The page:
Menu
Encryption project issues 1 million free digital certificates in three months

Encryption project issues 1 million free digital certificates in three months

The EFF said the numbers show that websites were previously put off by cost and bureaucracy

Let's Encrypt, an organization set up to encourage broader use of encryption on the Web, has distributed 1 million free digital certificates in just three months.

The digital certificates cover 2.5 million domains, most of which had never implemented SSL/TLS (Secure Sockets Layer/Transport Layer Security), which encrypts content exchanged between a system and a user. An encrypted connection is signified in most browsers by "https" and a padlock appearing in the URL bar.

"Much more work remains to be done before the Internet is free from insecure protocols, but this is substantial and rapid progress," according to a blog post by the Electronic Frontier Foundation, one of Let's Encrypt's supporters.

The organization is run by the ISRG (Internet Security Research Group) and is backed by Mozilla, Cisco, Akamai, Facebook and others.

There's been a push in recent years to encourage websites to implement SSL/TLS, driven in part by a rise in cybercrime, data breaches and government surveillance. Google, Yahoo, and Facebook have all taken steps to secure their services.

SSL/TLS certificates are sold by major players such as Verisign and Comodo, with certain types of certificates costing hundreds of dollars and needing periodic renewal. Critics contend the cost puts off some website operators, which is in part why Let's Encrypt launched a free project.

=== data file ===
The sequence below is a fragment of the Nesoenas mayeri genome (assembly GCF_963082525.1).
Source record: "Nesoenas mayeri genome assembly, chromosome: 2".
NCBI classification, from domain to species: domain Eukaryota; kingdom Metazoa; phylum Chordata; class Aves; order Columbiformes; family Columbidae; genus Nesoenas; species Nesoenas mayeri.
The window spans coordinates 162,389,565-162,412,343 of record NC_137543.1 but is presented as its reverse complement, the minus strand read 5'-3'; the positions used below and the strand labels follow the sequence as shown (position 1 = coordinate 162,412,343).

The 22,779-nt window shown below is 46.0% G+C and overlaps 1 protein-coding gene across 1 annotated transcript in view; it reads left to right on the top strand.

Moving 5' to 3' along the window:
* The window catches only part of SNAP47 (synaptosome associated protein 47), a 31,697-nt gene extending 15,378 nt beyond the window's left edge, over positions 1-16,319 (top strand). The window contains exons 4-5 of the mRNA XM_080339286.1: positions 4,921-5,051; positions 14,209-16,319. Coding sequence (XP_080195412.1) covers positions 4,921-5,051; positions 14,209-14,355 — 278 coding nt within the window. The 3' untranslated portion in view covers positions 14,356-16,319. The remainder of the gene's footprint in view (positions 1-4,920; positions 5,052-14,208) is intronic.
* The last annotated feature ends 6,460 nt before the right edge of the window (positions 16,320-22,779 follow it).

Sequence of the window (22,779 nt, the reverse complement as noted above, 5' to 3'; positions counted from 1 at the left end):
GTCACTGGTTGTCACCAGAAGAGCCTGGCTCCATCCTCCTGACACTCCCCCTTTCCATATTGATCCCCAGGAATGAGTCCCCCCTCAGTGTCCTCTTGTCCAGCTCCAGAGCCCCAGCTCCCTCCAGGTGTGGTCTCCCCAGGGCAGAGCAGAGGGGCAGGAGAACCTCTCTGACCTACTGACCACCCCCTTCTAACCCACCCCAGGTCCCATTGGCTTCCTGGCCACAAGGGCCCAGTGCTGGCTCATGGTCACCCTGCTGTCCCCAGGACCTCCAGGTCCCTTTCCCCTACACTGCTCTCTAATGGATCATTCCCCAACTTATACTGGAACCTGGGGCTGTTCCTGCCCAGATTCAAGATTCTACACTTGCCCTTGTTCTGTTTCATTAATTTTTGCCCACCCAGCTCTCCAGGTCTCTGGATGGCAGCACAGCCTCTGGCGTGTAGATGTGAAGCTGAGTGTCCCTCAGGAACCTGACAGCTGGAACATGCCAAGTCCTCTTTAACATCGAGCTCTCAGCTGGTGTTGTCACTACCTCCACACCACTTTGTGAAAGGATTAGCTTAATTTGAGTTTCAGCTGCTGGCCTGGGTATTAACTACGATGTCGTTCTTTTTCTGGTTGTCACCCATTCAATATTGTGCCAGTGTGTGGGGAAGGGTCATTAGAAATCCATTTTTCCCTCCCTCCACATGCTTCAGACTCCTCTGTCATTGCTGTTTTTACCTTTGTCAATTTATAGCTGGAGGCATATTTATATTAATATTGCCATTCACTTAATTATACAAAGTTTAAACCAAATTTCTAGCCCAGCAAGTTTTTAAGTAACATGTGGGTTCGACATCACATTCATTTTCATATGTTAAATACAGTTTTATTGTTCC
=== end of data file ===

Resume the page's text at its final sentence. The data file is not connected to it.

"It is clear that the cost and bureaucracy of obtaining certificates was forcing many websites to continue with the insecure HTTP protocol, long after we've known that HTTPS needs to be the default," the EFF wrote.

Follow Us

Join the New Zealand Reseller News newsletter!

Error: Please check your email address.

Featured

Slideshows

Examining the changing job scene in the Kiwi channel

Examining the changing job scene in the Kiwi channel

Typically, the New Year brings new opportunities for personnel within the Kiwi channel. 2017 started no differently, with a host of appointments, departures and reshuffles across vendor, distributor and reseller businesses. As a result, the job scene across New Zealand has changed - here’s a run down of who is working where in the year ahead…

Examining the changing job scene in the Kiwi channel
​What are the top 10 tech trends for New Zealand in 2017?

​What are the top 10 tech trends for New Zealand in 2017?

Digital Transformation (DX) has been a critical topic for business over the last few years and IDC is now predicting a step change as DX reaches macroeconomic levels. By 2020 a DX economy will emerge and it will become the core of what New Zealand industries focus on. From the board level through to the C-Suite, Kiwi organisations must be prepared to think and act digital when the DX economy emerges in 2017.

​What are the top 10 tech trends for New Zealand in 2017?
Top 15 Kiwi tech storylines to follow in 2017

Top 15 Kiwi tech storylines to follow in 2017

​The New Year brings the usual new round of humdrum technology predictions, glaringly general, unashamedly safe and perpetually predictable. But while the industry no longer sees value in “cloud is now the norm” type projections, value can be found in following developments of the year previous, analysing behaviours and patterns to formulate a plan for the 12 months ahead. Consequently, here’s the top Kiwi tech storylines to follow in 2017...

Top 15 Kiwi tech storylines to follow in 2017
Show Comments